Formula One considers Sprint Weekend changes to boost interest
Formula One is contemplating significant alterations to the structure of its sprint weekends in a bid to revitalise fan engagement, as reported by Motorsport.com.
The discussions have included various ideas such as implementing reverse grids, introducing a separate sprint championship and offering a substantial $1 million prize pool.
Sprint races were first introduced in 2021 and were modified at the start of this season, with the separation of the sprint from the main Grand Prix’s grid-setting function. Instead, the sprint now features its own qualifying session.
It appears that the sprint weekends have not achieved the desired results, as demonstrated by a drop in ticket sales for the recent US Grand Prix compared to 2022. In response to this waning interest, Formula One executives are exploring unconventional approaches, although none of these concepts have been formally proposed.
One of the options under consideration is securing a sponsor willing to provide a $1 million cash prize to the sprint race winner. The possibility of decoupling sprint races from the championship altogether is being explored to prevent a title from being clinched on a Saturday, as occurred with Max Verstappen in Qatar this season.
The idea of implementing reverse grids has been a point of contention in Formula One for some time, with concerns about the potential for unexciting races leading to scepticism. Toto Wolff, team principal of Mercedes, has expressed his reluctance to embrace this concept, emphasising that he values preserving the integrity of racing.
“I’m conservative in racing,” Wolff explained.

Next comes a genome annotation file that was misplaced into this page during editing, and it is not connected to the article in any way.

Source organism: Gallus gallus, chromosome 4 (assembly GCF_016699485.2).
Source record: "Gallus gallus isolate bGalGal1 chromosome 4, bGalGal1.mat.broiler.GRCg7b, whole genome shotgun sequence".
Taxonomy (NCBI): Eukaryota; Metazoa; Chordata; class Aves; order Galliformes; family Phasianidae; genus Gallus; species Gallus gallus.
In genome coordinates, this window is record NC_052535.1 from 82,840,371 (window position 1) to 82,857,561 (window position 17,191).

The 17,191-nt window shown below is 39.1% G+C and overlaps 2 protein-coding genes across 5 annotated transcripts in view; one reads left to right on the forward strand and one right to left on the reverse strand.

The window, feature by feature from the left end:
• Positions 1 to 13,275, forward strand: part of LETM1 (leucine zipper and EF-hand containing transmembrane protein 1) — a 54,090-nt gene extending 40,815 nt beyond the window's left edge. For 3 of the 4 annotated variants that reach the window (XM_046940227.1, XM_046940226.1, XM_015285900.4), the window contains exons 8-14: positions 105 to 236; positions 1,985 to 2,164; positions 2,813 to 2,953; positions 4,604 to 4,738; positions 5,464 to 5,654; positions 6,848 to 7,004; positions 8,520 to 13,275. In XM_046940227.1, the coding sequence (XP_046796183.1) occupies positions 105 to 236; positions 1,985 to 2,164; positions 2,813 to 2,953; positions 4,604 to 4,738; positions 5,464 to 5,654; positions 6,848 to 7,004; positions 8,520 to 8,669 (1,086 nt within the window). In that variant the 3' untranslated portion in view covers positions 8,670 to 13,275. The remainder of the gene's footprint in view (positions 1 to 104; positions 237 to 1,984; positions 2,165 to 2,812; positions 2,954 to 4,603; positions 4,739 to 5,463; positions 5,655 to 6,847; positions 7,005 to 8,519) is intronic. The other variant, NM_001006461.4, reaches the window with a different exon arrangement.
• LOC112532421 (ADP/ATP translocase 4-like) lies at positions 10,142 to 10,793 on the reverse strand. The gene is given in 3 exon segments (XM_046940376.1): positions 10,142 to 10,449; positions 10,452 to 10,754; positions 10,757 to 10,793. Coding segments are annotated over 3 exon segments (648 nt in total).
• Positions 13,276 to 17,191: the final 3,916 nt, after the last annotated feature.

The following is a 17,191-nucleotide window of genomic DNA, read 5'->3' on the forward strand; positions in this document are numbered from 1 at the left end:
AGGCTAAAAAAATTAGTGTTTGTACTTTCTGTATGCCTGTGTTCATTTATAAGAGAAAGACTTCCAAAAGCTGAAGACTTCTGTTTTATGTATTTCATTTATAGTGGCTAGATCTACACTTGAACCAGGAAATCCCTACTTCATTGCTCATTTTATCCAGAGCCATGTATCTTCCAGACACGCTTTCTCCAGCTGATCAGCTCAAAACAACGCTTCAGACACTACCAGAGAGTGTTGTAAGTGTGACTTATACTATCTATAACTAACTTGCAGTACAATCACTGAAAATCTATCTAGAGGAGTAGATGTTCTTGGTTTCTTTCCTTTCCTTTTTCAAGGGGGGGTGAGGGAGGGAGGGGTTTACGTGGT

“I’d rather have no sprint races than if you start to meddle. Even more with reverse grid races, we are going towards junior formulae where sport follows entertainment, while entertainment should follow sport.
“Creating artificial gaming around the sprint race on a Saturday is not the way that I would favour personally. But that’s my opinion. All teams, together with Stefano [Domenicali, chief executive of Formula One], we just need to think about what is best.”
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This perspective is not universally shared. Christian Horner, team principal of Red Bull, believes that introducing “a bit more jeopardy” is essential to make the format more thrilling.
“Whether you do a reverse the top ten or something, you’ve got to add enough points to it to make it worth the drivers to really go for it,” Horner stated.
Formula One’s continuous pursuit of expansion with a 24-race calendar and an additional six sprint events risks audience fatigue, particularly when many races have been perceived as processional. Sprint races have not resonated well with fans since their introduction, and a significant overhaul might risk turning them into an even more gimmicky element.
With the budget cap in place, teams might be less inclined to participate in sprint events if they become a separate championship. A prize pool would primarily benefit teams with genuine title prospects, potentially discouraging others from participating to avoid costly crash damage.
Motorsport critics assert Formula One organisers need to strike a balance between providing entertainment and staying true to the sport’s core, contending that their primary focus should be on the regulations, which aim to create smaller, lighter cars with an emphasis on mechanical grip to enhance the on-track product.